In part 4, we wrote a simple app that counts files in a Dropbox folder. It passes its test! Now let's see what it looks like in the browser.
Up and running.
If you run
npm start now, you'll get an error: "No API key supplied."
We made our test load its configuration via
dotenv, but we didn't
make the application do it. Add this line to the top of
Visit http://localhost:3000/ and it will tell you that there are 0 files in the folder.
Of course, any good QA engineer knows that doesn't mean it's working. We could just have an app that says there are 0 files, no matter how many files there actually are. Let's make sure this is for real by adding a file to the Dropbox.
If you named your app "journal dev" like I did, and you have the Dropbox
desktop app installed, by this point you should have an empty folder, also
journal dev, inside the
Apps folder of your dropbox. You can
add some empty files to it from the command line:
touch ~/Dropbox/Apps/journal\ test/2015-05-27.html touch ~/Dropbox/Apps/journal\ test/2015-05-28.html
Reload http://localhost:3000/. Voila! Two files. The system works!
One problem: Now if you run
npm test, you'll get an error:
Expected "Files found: 2" to match "/Files found: 0/i"
We meddled with the folder we used for testing, and now the test's assumption of an empty folder is no longer true. We could update the test to reflect the new reality, but we don't want to have to change the test every time we put something in the folder. Instead, we need separate environments for testing and development.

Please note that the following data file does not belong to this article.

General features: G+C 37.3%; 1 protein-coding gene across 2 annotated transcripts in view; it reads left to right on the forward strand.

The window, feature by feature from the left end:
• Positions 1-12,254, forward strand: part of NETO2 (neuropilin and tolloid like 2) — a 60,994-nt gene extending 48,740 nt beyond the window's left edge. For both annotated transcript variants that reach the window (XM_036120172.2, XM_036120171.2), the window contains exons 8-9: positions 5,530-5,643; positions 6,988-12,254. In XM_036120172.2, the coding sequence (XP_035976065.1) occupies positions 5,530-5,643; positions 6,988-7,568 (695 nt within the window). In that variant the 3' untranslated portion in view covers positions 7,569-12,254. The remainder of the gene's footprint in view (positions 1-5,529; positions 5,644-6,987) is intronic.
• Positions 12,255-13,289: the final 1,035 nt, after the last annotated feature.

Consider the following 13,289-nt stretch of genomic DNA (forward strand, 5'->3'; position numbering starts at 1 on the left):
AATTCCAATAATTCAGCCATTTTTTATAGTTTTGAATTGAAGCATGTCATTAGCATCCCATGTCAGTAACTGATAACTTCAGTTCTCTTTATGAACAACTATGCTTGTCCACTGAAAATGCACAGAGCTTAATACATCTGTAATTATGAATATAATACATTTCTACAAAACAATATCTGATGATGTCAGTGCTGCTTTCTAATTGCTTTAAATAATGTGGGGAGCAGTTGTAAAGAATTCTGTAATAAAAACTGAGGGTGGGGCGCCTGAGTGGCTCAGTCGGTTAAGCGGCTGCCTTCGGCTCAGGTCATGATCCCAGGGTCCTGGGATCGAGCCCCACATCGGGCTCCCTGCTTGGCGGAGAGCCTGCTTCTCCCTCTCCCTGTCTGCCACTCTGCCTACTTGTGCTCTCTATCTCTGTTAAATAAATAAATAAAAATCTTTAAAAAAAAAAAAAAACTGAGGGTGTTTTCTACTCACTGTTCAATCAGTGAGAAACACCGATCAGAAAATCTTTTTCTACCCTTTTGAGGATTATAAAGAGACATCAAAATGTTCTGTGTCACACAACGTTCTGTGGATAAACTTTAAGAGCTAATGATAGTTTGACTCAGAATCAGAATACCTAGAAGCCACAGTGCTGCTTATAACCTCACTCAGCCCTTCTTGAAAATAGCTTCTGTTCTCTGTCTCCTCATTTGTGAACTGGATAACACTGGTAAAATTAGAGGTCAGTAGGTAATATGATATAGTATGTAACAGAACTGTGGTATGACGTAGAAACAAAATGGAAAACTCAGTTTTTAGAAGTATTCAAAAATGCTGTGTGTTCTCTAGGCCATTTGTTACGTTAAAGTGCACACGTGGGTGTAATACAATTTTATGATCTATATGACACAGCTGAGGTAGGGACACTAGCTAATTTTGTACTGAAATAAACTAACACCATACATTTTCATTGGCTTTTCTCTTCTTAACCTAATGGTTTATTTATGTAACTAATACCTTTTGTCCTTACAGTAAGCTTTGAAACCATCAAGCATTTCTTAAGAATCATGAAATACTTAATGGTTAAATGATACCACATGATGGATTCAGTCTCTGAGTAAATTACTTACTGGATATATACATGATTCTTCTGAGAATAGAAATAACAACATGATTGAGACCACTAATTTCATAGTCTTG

The best way I've found is to create a separate Dropbox app. Just like in part 4, use the Dropbox App Console to create a new app, again limited to its own folder (I called mine "journal test"), and generate an application token for it.
Create a second configuration file for our test environment, called
.env.test. It should look just the same as
.env, but with the new
test/acceptance_test.js, change the
And make sure you don't check your new access token into git:
git ignore .env.test
npm test passes again, because your new test app's folder is empty.
npm start and your dev environment counts files in the dev folder.
But file counts are boring. In part 6, we'll choose a file and see
what's inside it.